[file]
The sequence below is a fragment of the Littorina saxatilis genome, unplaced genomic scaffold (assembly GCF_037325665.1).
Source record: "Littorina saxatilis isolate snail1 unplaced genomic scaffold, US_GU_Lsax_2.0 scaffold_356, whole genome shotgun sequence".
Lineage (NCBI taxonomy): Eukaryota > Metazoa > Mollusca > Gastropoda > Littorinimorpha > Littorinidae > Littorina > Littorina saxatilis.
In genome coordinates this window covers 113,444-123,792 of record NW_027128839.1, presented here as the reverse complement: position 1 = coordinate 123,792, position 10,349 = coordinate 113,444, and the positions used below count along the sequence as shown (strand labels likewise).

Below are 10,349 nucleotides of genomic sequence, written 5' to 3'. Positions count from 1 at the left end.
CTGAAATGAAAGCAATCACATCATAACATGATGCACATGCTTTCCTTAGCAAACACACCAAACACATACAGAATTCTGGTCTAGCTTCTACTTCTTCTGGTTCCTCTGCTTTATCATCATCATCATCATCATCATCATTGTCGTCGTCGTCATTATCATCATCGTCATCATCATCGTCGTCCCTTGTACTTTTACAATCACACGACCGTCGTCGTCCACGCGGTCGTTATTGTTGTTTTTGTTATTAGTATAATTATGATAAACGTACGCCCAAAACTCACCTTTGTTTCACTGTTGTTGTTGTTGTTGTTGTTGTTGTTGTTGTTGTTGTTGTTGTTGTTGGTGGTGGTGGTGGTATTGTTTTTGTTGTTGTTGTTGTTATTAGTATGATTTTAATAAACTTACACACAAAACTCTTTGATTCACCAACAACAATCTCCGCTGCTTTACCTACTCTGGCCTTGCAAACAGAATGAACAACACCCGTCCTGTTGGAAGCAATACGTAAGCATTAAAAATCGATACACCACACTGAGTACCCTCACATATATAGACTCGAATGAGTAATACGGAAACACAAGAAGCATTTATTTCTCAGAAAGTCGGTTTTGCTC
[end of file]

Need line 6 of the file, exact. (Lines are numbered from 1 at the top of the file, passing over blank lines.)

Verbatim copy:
CTGAAATGAAAGCAATCACATCATAACATGATGCACATGCTTTCCTTAGCAAACACACCAAACACATACAGAATTCTGGTCTAGCTTCTACTTCTTCTGGTTCCTCTGCTTTATCATCATCATCATCATCATCATCATTGTCGTCGTCGTCATTATCATCATCGTCATCATCATCGTCGTCCCTTGTACTTTTACAATCACACGACCGTCGTCGTCCACGCGGTCGTTATTGTTGTTTTTGTTATTAGTATAATTATGATAAACGTACGCCCAAAACTCACCTTTGTTTCACTGTTGTTGTTGTTGTTGTTGTTGTTGTTGTTGTTGTTGTTGTTGTTGTTGGTGGTGGTGGTGGTATTGTTTTTGTTGTTGTTGTTGTTATTAGTATGATTTTAATAAACTTACACACAAAACTCTTTGATTCACCAACAACAATCTCCGCTGCTTTACCTACTCTGGCCTTGCAAACAGAATGAACAACACCCGTCCTGTTGGAAGCAATACGTAAGCATTAAAAATCGATACACCACACTGAGTACCCTCACATATATAGACTCGAATGAGTAATACGGAAACACAAGAAGCATTTATTTCTCAGAAAGTCGGTTTTGCTC